Kidney pain is felt in your sides, back, belly or groin. It’s often mistaken for back pain. Kidney pain can be caused by kidney stones, kidney infection, an injury or kidney cancer. Kidney pain treatment depends on the underlying cause.
Kidney pain (renal pain) is discomfort near your kidneys. Your kidneys are two bean-shaped organs located just below your ribcage, on each side of your spine. Kidney pain doesn’t always mean there’s a problem with your kidneys specifically — but it does usually indicate an issue somewhere in your urinary system.
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People often mistake kidney pain for back pain. But there are some key differences between kidney pain and how it feels compared to back pain.
Back pain usually affects the middle of your back, over your spine, and most commonly in the lower back. Spine-related issues can also cause back pain to sometimes radiate down your legs.
In comparison, kidney pain is typically located higher on your back and it often feels deeper. Most of the time, kidney pain symptoms occur under your ribs, to the right or left of your spine. Kidney pain may also radiate to other areas, such as your abdomen or groin. Sometimes, hip pain is confused with kidney pain, but hip pain is lower down in your back than kidney pain.
Your kidneys are connected to your bladder and ureters (the tubes that carry pee from your kidneys to your bladder). Problems with any of these areas can result in pain and discomfort. Possible causes of kidney pain include:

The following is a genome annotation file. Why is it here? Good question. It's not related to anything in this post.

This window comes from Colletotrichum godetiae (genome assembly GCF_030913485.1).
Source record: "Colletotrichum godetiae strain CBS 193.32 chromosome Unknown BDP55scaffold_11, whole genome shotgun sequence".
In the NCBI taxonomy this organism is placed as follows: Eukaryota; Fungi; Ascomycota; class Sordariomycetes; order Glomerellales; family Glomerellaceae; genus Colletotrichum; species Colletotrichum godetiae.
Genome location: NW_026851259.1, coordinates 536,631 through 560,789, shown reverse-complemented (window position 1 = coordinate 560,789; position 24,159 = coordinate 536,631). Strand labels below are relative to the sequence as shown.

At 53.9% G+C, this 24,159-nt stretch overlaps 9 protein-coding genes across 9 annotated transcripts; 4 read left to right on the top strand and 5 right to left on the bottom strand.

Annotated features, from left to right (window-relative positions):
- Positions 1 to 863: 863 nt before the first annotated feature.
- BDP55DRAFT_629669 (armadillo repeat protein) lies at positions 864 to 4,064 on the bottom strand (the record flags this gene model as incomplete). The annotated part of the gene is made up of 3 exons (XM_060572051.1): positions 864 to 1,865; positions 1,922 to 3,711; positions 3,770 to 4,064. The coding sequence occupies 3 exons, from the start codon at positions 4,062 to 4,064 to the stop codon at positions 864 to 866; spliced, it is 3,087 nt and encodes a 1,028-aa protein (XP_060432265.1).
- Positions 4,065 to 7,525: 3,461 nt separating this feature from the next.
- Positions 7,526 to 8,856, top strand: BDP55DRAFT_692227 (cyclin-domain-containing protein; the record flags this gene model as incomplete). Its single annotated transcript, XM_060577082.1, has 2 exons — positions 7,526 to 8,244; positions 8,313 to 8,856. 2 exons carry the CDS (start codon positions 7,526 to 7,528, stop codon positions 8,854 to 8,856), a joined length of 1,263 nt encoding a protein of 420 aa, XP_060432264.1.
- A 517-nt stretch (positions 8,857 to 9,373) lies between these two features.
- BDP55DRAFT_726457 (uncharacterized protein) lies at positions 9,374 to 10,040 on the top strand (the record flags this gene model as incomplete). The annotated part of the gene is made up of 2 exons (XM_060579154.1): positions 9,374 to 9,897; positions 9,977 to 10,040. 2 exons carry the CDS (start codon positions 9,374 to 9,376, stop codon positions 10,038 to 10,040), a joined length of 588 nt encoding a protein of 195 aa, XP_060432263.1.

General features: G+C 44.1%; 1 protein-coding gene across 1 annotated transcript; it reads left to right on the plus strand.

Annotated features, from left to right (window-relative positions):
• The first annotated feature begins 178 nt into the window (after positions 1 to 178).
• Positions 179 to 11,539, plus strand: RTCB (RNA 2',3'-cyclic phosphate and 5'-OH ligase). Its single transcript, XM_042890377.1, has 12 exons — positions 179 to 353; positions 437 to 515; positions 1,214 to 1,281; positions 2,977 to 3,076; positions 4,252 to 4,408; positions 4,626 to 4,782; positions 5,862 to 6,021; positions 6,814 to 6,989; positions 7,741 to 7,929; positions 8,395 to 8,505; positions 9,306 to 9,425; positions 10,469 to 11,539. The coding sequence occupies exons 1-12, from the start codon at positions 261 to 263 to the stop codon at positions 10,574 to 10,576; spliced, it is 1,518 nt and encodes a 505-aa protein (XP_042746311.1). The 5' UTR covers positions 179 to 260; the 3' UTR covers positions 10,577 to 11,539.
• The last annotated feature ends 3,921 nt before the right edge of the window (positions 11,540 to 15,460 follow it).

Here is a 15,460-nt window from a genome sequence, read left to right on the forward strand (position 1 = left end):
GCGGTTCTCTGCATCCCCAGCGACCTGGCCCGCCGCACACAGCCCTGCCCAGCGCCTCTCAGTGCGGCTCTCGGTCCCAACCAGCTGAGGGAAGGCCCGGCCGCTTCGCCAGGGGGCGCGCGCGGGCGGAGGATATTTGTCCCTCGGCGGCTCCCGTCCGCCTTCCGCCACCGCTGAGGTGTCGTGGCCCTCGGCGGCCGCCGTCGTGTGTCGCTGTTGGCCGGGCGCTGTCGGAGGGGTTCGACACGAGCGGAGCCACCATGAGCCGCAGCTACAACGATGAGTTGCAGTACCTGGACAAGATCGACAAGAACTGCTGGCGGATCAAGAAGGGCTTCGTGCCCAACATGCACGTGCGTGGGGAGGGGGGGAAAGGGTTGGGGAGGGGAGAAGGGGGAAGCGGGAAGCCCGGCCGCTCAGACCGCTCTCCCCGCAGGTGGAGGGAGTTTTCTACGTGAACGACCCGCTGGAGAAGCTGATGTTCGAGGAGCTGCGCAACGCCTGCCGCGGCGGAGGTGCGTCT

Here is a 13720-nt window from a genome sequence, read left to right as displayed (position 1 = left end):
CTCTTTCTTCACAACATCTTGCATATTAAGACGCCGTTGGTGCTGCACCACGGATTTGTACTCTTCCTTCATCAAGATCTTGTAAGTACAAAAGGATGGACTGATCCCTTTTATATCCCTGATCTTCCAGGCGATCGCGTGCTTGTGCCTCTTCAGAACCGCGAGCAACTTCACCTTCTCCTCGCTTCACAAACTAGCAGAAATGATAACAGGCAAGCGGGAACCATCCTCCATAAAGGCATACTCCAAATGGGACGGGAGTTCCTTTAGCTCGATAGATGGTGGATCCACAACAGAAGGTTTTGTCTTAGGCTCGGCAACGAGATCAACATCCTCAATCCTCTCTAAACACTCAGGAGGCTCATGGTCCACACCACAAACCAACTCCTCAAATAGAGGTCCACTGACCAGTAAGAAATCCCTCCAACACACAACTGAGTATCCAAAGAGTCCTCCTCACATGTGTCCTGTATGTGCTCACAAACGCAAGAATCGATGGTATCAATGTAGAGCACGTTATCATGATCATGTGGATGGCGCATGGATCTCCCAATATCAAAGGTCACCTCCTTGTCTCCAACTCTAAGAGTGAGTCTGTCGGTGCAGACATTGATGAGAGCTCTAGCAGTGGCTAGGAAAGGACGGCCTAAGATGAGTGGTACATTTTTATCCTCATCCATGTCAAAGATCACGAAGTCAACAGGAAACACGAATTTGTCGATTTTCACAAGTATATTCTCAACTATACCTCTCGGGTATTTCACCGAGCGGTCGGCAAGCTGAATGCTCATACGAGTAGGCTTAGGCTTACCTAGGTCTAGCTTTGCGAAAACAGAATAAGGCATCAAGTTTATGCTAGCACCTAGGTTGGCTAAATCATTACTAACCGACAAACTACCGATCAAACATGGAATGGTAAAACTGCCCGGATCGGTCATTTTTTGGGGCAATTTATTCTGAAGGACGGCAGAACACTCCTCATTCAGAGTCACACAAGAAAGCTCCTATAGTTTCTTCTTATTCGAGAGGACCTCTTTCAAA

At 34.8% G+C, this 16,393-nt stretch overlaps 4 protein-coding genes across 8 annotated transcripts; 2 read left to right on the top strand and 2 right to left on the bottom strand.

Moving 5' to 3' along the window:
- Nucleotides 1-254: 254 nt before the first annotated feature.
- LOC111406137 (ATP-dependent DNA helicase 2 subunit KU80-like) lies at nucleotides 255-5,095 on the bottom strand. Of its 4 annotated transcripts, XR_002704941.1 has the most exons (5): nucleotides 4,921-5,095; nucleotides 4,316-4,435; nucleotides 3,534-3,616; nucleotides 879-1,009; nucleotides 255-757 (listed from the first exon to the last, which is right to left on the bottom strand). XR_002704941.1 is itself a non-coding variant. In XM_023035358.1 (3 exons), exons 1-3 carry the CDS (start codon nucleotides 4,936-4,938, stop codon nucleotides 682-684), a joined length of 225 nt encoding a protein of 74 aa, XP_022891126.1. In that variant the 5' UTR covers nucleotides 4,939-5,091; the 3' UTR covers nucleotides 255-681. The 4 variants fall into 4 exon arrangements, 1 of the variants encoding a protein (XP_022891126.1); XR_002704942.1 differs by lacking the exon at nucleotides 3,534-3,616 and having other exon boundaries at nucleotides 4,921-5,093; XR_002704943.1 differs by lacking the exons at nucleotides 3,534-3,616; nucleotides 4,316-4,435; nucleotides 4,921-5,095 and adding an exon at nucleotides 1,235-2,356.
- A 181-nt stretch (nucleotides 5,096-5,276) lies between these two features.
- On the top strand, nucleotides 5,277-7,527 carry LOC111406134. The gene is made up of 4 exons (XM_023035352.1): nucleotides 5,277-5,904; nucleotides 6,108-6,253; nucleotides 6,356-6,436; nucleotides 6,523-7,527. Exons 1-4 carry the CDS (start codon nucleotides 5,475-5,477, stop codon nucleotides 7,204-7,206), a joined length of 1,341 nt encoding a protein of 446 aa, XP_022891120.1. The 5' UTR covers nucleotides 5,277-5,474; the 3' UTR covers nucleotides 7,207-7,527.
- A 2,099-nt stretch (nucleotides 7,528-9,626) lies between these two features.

People with kidney pain may experience different symptoms. Some of the most common kidney pain symptoms include:
Kidney pain treatment depends on the condition that’s causing it. For example, if you have kidney pain due to an infection, your healthcare provider will prescribe antibiotics. If you have kidney pain due to stones, then you may need to have treatment to remove them.
In order to pinpoint a cause, a number of tools are available to help your healthcare provider make a diagnosis:
If you have kidney pain that doesn’t go away, the first thing you should do is call your healthcare provider to schedule an appointment or go to the emergency room if you have symptoms such as uncontrolled pain, severe nausea or vomiting, fevers or chills, or an inability to pee. In the meantime, here are some things you can do to ease discomfort:
In general, water is the best. Drinks that are high in sugar can lead to diabetes and those with lots of salt or caffeine can cause dehydration, both of which can lead to kidney damage over time.
See your doctor if you have persistent pain in the kidney area, or if you have back pain along with any of the following symptoms:
A note from Cleveland Clinic
Kidney pain may be mild or severe. Sometimes it’s harmless, but in most cases, it means that you have a problem somewhere in your urinary system. If you develop back pain along with fever, vomiting, pain when you pee or other worrisome symptoms, see a healthcare provider right away. They can find out what’s causing your kidney pain and figure out how to treat the problem.
Last reviewed by a Cleveland Clinic medical professional on 05/31/2022.
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